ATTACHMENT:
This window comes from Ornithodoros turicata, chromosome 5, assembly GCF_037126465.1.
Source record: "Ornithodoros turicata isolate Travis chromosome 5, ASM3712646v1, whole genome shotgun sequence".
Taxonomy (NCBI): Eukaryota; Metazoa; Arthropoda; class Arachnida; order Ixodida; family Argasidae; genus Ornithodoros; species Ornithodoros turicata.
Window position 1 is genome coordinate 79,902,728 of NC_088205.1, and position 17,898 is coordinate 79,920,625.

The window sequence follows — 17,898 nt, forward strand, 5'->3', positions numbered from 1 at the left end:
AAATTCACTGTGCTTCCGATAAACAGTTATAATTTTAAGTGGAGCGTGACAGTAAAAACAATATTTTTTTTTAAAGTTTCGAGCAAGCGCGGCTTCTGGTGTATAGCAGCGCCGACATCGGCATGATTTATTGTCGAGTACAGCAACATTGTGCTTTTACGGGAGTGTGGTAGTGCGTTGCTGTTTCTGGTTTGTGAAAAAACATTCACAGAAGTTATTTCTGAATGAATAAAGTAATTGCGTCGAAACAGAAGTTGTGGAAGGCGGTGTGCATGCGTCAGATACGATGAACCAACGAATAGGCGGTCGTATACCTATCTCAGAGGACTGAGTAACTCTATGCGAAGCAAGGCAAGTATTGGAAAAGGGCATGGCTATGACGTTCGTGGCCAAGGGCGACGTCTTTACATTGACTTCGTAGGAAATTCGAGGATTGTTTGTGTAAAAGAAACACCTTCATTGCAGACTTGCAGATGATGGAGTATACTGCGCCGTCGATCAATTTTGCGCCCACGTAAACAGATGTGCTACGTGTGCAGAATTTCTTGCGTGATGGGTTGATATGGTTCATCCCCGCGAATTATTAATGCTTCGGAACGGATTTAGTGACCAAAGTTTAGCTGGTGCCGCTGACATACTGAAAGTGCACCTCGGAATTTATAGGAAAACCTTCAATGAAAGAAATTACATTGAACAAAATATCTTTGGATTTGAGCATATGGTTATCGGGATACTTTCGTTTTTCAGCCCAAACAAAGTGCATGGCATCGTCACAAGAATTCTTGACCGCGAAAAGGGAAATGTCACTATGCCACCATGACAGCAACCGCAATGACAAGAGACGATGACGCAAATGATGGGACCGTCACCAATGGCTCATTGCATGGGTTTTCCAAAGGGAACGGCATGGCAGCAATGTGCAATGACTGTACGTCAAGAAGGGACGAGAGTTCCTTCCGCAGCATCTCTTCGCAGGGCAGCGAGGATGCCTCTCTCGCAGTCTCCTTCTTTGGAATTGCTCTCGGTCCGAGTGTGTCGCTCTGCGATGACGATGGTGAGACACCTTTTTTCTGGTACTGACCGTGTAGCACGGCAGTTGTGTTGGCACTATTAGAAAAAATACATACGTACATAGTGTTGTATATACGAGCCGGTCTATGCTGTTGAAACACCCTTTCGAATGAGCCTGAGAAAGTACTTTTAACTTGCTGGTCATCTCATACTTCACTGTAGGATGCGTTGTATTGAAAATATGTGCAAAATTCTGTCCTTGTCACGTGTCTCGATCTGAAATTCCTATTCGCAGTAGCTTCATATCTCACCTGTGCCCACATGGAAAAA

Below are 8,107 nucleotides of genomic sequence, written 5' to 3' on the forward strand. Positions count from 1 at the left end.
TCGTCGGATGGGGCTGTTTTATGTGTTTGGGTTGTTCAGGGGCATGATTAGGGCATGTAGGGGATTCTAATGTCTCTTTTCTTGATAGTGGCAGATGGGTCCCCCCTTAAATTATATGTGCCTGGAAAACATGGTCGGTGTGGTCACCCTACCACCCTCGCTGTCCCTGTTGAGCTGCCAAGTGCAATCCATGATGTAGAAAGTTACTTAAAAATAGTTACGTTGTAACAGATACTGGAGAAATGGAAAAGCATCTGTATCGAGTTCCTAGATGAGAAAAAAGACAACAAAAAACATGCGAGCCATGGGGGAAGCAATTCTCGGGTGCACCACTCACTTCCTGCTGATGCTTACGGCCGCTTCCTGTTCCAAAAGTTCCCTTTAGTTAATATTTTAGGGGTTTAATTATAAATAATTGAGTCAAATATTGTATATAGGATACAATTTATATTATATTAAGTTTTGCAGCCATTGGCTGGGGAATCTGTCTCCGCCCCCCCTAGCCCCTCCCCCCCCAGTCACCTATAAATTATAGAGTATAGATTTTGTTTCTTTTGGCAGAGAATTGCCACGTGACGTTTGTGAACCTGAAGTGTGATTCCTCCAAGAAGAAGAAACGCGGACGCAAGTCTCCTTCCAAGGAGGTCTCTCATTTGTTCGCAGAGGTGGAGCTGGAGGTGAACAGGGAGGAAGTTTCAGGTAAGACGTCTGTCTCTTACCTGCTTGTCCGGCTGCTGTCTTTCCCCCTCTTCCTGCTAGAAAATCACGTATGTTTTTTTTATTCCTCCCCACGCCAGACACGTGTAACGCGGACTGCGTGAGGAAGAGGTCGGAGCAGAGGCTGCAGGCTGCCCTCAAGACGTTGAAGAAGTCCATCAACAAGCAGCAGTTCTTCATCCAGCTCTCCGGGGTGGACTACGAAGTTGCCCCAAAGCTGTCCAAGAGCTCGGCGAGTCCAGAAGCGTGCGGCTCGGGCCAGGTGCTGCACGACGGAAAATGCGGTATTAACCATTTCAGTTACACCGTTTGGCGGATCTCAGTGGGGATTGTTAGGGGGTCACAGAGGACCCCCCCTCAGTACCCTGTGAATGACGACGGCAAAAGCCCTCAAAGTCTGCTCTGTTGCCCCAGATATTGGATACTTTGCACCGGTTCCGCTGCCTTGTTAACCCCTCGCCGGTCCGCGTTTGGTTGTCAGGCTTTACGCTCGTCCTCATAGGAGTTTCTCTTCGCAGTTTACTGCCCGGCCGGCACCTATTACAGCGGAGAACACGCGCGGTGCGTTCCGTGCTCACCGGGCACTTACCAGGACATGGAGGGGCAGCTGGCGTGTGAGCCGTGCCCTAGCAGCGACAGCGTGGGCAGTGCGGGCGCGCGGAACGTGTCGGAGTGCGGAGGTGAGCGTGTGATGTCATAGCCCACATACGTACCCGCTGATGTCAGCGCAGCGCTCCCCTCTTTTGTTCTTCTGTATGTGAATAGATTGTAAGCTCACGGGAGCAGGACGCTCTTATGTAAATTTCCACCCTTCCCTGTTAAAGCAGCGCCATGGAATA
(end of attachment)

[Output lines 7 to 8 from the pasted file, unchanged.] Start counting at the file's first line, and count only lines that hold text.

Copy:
Below are 8,107 nucleotides of genomic sequence, written 5' to 3' on the forward strand. Positions count from 1 at the left end.
TCGTCGGATGGGGCTGTTTTATGTGTTTGGGTTGTTCAGGGGCATGATTAGGGCATGTAGGGGATTCTAATGTCTCTTTTCTTGATAGTGGCAGATGGGTCCCCCCTTAAATTATATGTGCCTGGAAAACATGGTCGGTGTGGTCACCCTACCACCCTCGCTGTCCCTGTTGAGCTGCCAAGTGCAATCCATGATGTAGAAAGTTACTTAAAAATAGTTACGTTGTAACAGATACTGGAGAAATGGAAAAGCATCTGTATCGAGTTCCTAGATGAGAAAAAAGACAACAAAAAACATGCGAGCCATGGGGGAAGCAATTCTCGGGTGCACCACTCACTTCCTGCTGATGCTTACGGCCGCTTCCTGTTCCAAAAGTTCCCTTTAGTTAATATTTTAGGGGTTTAATTATAAATAATTGAGTCAAATATTGTATATAGGATACAATTTATATTATATTAAGTTTTGCAGCCATTGGCTGGGGAATCTGTCTCCGCCCCCCCTAGCCCCTCCCCCCCCAGTCACCTATAAATTATAGAGTATAGATTTTGTTTCTTTTGGCAGAGAATTGCCACGTGACGTTTGTGAACCTGAAGTGTGATTCCTCCAAGAAGAAGAAACGCGGACGCAAGTCTCCTTCCAAGGAGGTCTCTCATTTGTTCGCAGAGGTGGAGCTGGAGGTGAACAGGGAGGAAGTTTCAGGTAAGACGTCTGTCTCTTACCTGCTTGTCCGGCTGCTGTCTTTCCCCCTCTTCCTGCTAGAAAATCACGTATGTTTTTTTTATTCCTCCCCACGCCAGACACGTGTAACGCGGACTGCGTGAGGAAGAGGTCGGAGCAGAGGCTGCAGGCTGCCCTCAAGACGTTGAAGAAGTCCATCAACAAGCAGCAGTTCTTCATCCAGCTCTCCGGGGTGGACTACGAAGTTGCCCCAAAGCTGTCCAAGAGCTCGGCGAGTCCAGAAGCGTGCGGCTCGGGCCAGGTGCTGCACGACGGAAAATGCGGTATTAACCATTTCAGTTACACCGTTTGGCGGATCTCAGTGGGGATTGTTAGGGGGTCACAGAGGACCCCCCCTCAGTACCCTGTGAATGACGACGGCAAAAGCCCTCAAAGTCTGCTCTGTTGCCCCAGATATTGGATACTTTGCACCGGTTCCGCTGCCTTGTTAACCCCTCGCCGGTCCGCGTTTGGTTGTCAGGCTTTACGCTCGTCCTCATAGGAGTTTCTCTTCGCAGTTTACTGCCCGGCCGGCACCTATTACAGCGGAGAACACGCGCGGTGCGTTCCGTGCTCACCGGGCACTTACCAGGACATGGAGGGGCAGCTGGCGTGTGAGCCGTGCCCTAGCAGCGACAGCGTGGGCAGTGCGGGCGCGCGGAACGTGTCGGAGTGCGGAGGTGAGCGTGTGATGTCATAGCCCACATACGTACCCGCTGATGTCAGCGCAGCGCTCCCCTCTTTTGTTCTTCTGTATGTGAATAGATTGTAAGCTCACGGGAGCAGGACGCTCTTATGTAAATTTCCACCCTTCCCTGTTAAAGCAGCGCCATGGAATA